The Most Beautiful Quotes About Nature

  • “I felt my lungs inflate with the onrush of scenery—air, mountains, trees, people. I thought, ‘This is what it is to be happy.’”
    —Sylvia Plath, The Bell Jar

 

  • “Not just beautiful, though—the stars are like the trees in the forest, alive and breathing. And they’re watching me.”
    —Haruki Murakami, Kafka on the Shore

 

  • “‘Is the spring coming?’ he said. ‘What is it like?’ …
    ‘It is the sun shining on the rain and the rain falling on the sunshine, and things pushing up and working under the earth.’”
    —Frances Hodgson Burnett, The Secret Garden

 

  • “If we surrendered to earth’s intelligence we could rise up rooted, like trees.”
    —Rainer Maria Rilke, Rilke’s Book of Hours: Love Poems to God

 

  • “The glitter in the sky looks as if I could scoop it all up in my hands and let the stars swirl and touch one another, but they are so distant, so very far apart, that they cannot feel the warmth of each other, even though they are made of burning.”
    —Beth Revis, Across the Universe

 

  • “I wonder if the snow loves the trees and fields, that it kisses them so gently? And then it covers them up snug, you know, with a white quilt; and perhaps it says ‘Go to sleep, darlings, till the summer comes again.’”
    ―Lewis Carroll, Alice’s Adventures in Wonderland & Through the Looking-Glass

 

  • “This grand show is eternal. It is always sunrise somewhere; the dew is never all dried at once; a shower is forever falling; vapor is ever rising. Eternal sunrise, eternal sunset, eternal dawn and gloaming, on sea and continents and islands, each in its turn, as the round earth rolls.”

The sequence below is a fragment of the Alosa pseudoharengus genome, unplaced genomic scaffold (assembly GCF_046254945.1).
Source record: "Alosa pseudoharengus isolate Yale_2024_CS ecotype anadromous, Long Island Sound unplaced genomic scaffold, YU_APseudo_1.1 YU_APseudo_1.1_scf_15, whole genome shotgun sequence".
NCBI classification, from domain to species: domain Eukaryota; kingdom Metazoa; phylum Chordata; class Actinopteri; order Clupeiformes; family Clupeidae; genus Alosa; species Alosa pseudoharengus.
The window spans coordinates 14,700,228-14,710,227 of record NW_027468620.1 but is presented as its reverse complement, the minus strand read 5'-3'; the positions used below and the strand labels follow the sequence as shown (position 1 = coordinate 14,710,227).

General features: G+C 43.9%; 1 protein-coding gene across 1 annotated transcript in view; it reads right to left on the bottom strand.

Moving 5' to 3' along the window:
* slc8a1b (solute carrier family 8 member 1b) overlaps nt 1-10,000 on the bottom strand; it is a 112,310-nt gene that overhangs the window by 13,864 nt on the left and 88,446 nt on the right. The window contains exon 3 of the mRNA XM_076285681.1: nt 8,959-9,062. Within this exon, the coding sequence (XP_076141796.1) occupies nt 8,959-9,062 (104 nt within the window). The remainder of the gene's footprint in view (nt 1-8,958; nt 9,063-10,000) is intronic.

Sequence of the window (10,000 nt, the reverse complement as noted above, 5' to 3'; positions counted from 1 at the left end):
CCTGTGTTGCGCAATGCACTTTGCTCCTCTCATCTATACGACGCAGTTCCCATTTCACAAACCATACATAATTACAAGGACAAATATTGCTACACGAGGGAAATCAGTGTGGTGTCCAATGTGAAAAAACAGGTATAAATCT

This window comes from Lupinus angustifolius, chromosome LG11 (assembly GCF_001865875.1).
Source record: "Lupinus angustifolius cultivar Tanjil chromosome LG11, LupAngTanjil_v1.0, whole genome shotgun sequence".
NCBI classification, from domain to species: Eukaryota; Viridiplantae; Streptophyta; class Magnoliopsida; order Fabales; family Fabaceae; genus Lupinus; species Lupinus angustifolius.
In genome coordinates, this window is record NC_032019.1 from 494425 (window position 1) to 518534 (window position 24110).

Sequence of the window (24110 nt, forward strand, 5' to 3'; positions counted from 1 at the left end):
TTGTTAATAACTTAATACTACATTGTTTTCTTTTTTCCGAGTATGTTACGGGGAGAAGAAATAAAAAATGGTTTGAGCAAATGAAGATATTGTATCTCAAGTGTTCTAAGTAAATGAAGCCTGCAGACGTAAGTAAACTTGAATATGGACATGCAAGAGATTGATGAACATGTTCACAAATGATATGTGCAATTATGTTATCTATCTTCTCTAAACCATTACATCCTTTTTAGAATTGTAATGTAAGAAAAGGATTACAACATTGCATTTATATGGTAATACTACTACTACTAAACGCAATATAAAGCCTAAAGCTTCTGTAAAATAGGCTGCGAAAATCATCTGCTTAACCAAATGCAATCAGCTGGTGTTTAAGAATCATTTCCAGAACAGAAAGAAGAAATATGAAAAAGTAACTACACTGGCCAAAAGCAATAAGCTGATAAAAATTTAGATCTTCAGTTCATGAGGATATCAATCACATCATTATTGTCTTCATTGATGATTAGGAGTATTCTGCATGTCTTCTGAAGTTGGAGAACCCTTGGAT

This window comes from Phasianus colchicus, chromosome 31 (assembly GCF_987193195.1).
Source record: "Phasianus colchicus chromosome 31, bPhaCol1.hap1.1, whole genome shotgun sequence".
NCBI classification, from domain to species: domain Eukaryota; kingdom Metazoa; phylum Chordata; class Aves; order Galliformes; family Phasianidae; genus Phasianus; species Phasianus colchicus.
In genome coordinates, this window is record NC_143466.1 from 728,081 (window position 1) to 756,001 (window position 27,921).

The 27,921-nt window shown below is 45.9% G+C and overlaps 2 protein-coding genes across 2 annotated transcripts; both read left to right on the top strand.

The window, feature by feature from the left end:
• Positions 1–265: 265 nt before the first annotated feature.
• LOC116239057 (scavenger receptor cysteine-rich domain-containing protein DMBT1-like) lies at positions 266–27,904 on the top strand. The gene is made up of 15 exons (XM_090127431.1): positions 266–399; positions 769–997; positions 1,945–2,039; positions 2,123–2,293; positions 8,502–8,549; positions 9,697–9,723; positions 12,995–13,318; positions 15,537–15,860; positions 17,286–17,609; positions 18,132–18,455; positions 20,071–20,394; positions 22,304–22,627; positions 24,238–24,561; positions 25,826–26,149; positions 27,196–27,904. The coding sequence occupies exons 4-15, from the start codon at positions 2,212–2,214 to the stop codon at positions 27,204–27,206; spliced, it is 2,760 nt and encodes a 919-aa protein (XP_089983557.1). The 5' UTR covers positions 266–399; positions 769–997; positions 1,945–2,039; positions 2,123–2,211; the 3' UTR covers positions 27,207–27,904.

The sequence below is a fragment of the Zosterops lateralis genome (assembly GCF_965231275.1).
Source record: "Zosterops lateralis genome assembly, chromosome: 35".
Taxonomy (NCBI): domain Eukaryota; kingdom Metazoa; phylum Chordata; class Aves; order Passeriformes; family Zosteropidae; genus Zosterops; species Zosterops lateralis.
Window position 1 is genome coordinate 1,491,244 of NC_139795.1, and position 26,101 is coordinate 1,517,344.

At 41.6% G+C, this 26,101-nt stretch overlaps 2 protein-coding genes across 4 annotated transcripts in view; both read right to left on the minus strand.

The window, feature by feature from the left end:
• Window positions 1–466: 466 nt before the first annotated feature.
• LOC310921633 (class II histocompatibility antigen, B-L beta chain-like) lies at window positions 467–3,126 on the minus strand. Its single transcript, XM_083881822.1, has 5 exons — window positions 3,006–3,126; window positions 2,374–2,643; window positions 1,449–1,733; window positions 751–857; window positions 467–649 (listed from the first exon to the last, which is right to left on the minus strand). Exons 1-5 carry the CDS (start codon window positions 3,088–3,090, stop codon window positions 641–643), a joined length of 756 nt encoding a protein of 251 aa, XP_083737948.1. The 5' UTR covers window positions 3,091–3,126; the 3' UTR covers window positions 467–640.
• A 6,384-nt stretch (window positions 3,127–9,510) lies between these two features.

—John Muir, John of the Mountains: The Unpublished Journals of John Muir

 

  • “Quiet stars and the still of expectation. The eucalyptus branches heavy with evening dew, their feet shuffling woodchips, braiding eights in the silver grass, and edging hillocks from the first mulch of fall.”
    —Will Chancellor, A Brave Man Seven Storeys Tall

 

  • “The sea is emotion incarnate. It loves, hates, and weeps. It defies all attempts to capture it with words and rejects all shackles. No matter what you say about it, there is always that which you can’t.”
    —Christopher Paolini, Eragon

 

  • “But especially he loved to run in the dim twilight of the summer midnights, listening to the subdued and sleepy murmurs of the forest, reading signs and sounds as a man may read a book, and seeking for the mysterious something that called—called, waking or sleeping, at all times, for him to come.”
    —Jack London, The Call of the Wild
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